Maladzyechna, Belarus — For more than a week, friends and family didn't hear a word from Nikita Krivtsov. Then the 28-year-old's body was found in a wooded area outside Minsk, hanging from a tree. Police said there was no evidence of foul play, indicating it was a suicide.
But at his funeral on Tuesday, where hundreds gathered outside the capital city in his hometown of Maladzyechna, friends and relatives blamed the police for killing him, calling it an act of reprisal for Krivtsov daring to stand up to the government of President.
"I'm 100% certain that he died at the hands of police," said Alexander Novik, a friend of Krivtsov. "If they can do it to him, I fear they can do it to anyone."
For more than two weeks protesters have demanded the Belarusian president, known as "Europe's last dictator," step down. The demonstrations and labor strikes started when Lukashenko claimed to have won 80% of the votes in August 9 elections widely seen as rigged.
The government has responded violently. Human rights groups have documented numerous instances of police brutality against protesters and torture against those held in custody for days. Several protesters have died from injuries sustained at the hands of police.
It was still unknown on Wednesday whether Krivtsov was detained by police at any point, as his loved ones suspect.
As pallbearers lowered his casket into the ground, friends and family told CBS News that Krivtsov was actively involved in the protests, which at times have drawn more than 200,000 people onto the streets of Minsk.
Krivtsov had been videotaped holding up a Belarusian opposition flag as he faced off with a row of Minsk riot police in a clip which has since gone viral. An officer is seen in the video using a camcorder to record protesters, so they can be identified later.
"That's why they killed him," Gleb Levin, a family friend of the victim, told CBS News. "Have you seen our president? Twenty-six years in power is too much. We're becoming North Korea here."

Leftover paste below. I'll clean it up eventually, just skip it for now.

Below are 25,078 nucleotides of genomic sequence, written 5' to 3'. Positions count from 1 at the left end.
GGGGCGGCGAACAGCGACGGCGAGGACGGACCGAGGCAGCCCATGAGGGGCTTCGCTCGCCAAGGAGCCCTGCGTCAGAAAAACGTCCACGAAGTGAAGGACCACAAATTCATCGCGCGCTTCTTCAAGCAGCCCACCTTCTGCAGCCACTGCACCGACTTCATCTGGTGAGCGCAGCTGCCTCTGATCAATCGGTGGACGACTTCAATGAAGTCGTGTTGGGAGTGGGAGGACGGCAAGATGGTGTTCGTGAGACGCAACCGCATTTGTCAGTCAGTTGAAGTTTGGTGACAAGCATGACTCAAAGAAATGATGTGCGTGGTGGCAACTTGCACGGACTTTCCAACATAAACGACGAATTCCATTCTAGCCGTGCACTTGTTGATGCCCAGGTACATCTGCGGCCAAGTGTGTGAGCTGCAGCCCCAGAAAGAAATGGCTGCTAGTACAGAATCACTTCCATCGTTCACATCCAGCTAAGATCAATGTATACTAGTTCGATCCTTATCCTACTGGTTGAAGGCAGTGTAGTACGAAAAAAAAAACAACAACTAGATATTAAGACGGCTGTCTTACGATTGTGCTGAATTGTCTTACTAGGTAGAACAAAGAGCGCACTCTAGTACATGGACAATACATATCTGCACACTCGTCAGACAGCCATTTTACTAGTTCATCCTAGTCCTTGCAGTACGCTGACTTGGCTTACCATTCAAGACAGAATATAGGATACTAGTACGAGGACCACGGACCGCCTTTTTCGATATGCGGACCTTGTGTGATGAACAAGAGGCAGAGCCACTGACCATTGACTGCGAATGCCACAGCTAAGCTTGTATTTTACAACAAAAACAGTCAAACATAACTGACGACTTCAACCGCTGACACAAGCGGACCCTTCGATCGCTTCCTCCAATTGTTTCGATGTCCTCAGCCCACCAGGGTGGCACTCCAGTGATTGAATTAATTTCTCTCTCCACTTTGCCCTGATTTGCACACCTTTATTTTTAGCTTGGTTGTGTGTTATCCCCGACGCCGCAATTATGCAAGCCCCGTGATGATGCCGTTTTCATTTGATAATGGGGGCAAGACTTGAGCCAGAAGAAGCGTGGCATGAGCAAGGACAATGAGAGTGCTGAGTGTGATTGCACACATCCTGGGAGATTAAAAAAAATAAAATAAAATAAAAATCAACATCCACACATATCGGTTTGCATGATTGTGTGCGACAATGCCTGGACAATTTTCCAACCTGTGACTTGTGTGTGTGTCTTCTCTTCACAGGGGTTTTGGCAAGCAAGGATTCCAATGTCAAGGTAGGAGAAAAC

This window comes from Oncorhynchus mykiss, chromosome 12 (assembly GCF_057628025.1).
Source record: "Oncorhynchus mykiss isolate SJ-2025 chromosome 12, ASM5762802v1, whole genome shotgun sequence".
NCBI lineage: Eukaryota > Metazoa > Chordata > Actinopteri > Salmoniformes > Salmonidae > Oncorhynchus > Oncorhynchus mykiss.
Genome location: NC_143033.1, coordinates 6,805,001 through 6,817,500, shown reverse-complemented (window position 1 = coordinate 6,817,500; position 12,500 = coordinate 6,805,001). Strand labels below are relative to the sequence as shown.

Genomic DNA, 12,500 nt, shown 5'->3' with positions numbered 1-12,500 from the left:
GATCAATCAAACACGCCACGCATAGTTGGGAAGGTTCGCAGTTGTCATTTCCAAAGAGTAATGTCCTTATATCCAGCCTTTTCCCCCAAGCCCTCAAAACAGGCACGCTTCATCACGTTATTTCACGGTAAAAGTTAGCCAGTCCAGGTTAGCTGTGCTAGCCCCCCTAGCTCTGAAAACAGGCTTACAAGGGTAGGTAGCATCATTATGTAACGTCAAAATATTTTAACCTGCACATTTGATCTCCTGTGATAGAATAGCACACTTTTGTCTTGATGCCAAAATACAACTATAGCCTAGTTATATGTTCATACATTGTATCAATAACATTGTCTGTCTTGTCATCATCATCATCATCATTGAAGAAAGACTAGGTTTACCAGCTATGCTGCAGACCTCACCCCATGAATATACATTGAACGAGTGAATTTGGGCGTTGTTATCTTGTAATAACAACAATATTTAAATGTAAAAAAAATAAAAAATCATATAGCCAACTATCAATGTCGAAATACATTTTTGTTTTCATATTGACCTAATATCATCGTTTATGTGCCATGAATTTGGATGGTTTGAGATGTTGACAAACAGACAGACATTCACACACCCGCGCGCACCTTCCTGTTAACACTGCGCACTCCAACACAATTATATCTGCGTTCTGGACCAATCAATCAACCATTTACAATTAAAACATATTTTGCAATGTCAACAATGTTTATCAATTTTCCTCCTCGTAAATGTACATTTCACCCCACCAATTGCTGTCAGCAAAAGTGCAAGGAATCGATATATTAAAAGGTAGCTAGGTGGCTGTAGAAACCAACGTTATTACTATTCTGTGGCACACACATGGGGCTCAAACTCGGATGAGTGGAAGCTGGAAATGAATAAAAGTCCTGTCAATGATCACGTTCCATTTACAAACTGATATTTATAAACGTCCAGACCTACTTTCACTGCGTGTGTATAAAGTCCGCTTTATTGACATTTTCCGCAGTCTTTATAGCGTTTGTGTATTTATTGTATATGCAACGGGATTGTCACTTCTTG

While the large scale protests have been focused in Minsk, smaller, sometimes spontaneous gatherings have swept across the former Soviet republic.
Earlier this week shoppers at a Minsk mall broke out in unison with a rendition of an old national anthem, which has become a new anthem for the opposition.
Last Sunday, state media showed the president circling above protesters in a helicopter and calling them "rats." Later he was seen wearing a bullet-proof vest and brandishing an assault rifle as he applauded the security forces for their work.
Security forces have now rounded up some leading members of the opposition, including Olga Kovalkova, spokeswoman for the opposition's leader who is currently exiled in neighboring Lithuania. CBS News spoke to Kovalkova shortly before her arrest and asked what would happen to her.
"Our voice cannot be ignored," she said. "Everything will be fine with me."
She was sentenced on Tuesday to 10 days in prison for unauthorized protests.
On Wednesday, one of Belarus' most famous figures, Nobel Prize-winning author Svetlana Alexievich, was questioned by police amid fears that she, too, could be arrested for her involvement in the opposition.
She emerged from the Investigative Committee in Minsk after questioning, however, telling reporters she'd invoked her right not to incriminate herself
"The more we stay together, the stronger we will be, and the greater chance we will have of making the authorities talk to us," she said, according to Reuters.
Indeed, the government's efforts to scare protesters into staying home have largely backfired. Hundreds of people joined Krivtsov's funeral procession, while plainclothes police officers watched from nearby.
"Despite threats from the president, people still come out," opposition politician Andrei Dmitriev told CBS News at the funeral. "I want to live in a country where the government is not an enemy but a friend. Lukashenko, please leave us."
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